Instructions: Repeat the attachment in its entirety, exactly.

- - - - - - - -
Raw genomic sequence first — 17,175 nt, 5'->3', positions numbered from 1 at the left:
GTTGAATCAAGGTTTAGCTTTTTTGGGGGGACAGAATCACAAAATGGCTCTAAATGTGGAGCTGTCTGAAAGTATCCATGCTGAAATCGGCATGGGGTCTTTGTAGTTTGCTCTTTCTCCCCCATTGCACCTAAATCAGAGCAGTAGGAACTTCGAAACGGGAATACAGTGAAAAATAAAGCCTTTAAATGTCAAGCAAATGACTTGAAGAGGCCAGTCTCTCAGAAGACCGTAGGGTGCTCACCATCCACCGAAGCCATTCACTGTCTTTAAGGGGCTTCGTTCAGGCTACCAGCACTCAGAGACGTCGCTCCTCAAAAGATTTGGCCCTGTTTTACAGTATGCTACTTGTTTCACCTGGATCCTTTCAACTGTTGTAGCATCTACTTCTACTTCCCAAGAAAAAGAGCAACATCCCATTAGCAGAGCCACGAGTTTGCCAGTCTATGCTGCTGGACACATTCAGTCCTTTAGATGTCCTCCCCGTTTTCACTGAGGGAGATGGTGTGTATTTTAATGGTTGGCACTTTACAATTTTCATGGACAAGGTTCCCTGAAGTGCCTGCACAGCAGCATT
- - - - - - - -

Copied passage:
Raw genomic sequence first — 17,175 nt, 5'->3', positions numbered from 1 at the left:
GTTGAATCAAGGTTTAGCTTTTTTGGGGGGACAGAATCACAAAATGGCTCTAAATGTGGAGCTGTCTGAAAGTATCCATGCTGAAATCGGCATGGGGTCTTTGTAGTTTGCTCTTTCTCCCCCATTGCACCTAAATCAGAGCAGTAGGAACTTCGAAACGGGAATACAGTGAAAAATAAAGCCTTTAAATGTCAAGCAAATGACTTGAAGAGGCCAGTCTCTCAGAAGACCGTAGGGTGCTCACCATCCACCGAAGCCATTCACTGTCTTTAAGGGGCTTCGTTCAGGCTACCAGCACTCAGAGACGTCGCTCCTCAAAAGATTTGGCCCTGTTTTACAGTATGCTACTTGTTTCACCTGGATCCTTTCAACTGTTGTAGCATCTACTTCTACTTCCCAAGAAAAAGAGCAACATCCCATTAGCAGAGCCACGAGTTTGCCAGTCTATGCTGCTGGACACATTCAGTCCTTTAGATGTCCTCCCCGTTTTCACTGAGGGAGATGGTGTGTATTTTAATGGTTGGCACTTTACAATTTTCATGGACAAGGTTCCCTGAAGTGCCTGCACAGCAGCATT